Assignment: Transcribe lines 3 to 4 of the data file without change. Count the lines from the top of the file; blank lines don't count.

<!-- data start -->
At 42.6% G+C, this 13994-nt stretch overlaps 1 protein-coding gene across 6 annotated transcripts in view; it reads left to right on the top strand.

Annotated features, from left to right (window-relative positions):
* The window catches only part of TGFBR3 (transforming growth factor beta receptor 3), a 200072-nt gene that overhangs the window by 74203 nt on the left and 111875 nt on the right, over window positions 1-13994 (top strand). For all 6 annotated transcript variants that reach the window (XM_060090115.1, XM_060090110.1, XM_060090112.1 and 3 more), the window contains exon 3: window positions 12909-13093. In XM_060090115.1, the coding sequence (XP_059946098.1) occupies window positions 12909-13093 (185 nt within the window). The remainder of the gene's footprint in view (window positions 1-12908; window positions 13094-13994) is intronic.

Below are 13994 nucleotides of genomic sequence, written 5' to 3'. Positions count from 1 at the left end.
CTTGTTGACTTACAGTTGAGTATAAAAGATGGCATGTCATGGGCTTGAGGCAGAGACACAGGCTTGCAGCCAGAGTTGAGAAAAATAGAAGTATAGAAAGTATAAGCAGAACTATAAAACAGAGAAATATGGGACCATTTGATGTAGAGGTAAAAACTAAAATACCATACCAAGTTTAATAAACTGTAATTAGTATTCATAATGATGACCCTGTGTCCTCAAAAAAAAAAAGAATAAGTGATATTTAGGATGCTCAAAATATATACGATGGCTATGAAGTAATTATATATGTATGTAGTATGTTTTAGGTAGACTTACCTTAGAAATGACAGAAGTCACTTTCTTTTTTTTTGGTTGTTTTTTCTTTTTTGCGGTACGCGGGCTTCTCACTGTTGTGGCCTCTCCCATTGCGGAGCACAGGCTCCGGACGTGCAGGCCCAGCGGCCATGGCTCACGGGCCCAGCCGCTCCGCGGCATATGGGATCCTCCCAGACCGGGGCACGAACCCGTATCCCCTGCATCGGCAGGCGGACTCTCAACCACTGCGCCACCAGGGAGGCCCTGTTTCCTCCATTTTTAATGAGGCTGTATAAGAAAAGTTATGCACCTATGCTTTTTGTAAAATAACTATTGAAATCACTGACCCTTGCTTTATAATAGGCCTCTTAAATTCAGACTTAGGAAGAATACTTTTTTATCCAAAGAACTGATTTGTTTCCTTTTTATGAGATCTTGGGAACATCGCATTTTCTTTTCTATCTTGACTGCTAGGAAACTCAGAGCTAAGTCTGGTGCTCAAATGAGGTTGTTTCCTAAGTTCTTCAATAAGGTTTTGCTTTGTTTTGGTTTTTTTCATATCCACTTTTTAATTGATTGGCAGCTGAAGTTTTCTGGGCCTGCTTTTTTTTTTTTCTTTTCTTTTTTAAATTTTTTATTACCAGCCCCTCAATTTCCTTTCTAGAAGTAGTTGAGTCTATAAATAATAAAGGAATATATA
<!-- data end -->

* The window catches only part of TGFBR3 (transforming growth factor beta receptor 3), a 200072-nt gene that overhangs the window by 74203 nt on the left and 111875 nt on the right, over window positions 1-13994 (top strand). For all 6 annotated transcript variants that reach the window (XM_060090115.1, XM_060090110.1, XM_060090112.1 and 3 more), the window contains exon 3: window positions 12909-13093. In XM_060090115.1, the coding sequence (XP_059946098.1) occupies window positions 12909-13093 (185 nt within the window). The remainder of the gene's footprint in view (window positions 1-12908; window positions 13094-13994) is intronic.

Below are 13994 nucleotides of genomic sequence, written 5' to 3'. Positions count from 1 at the left end.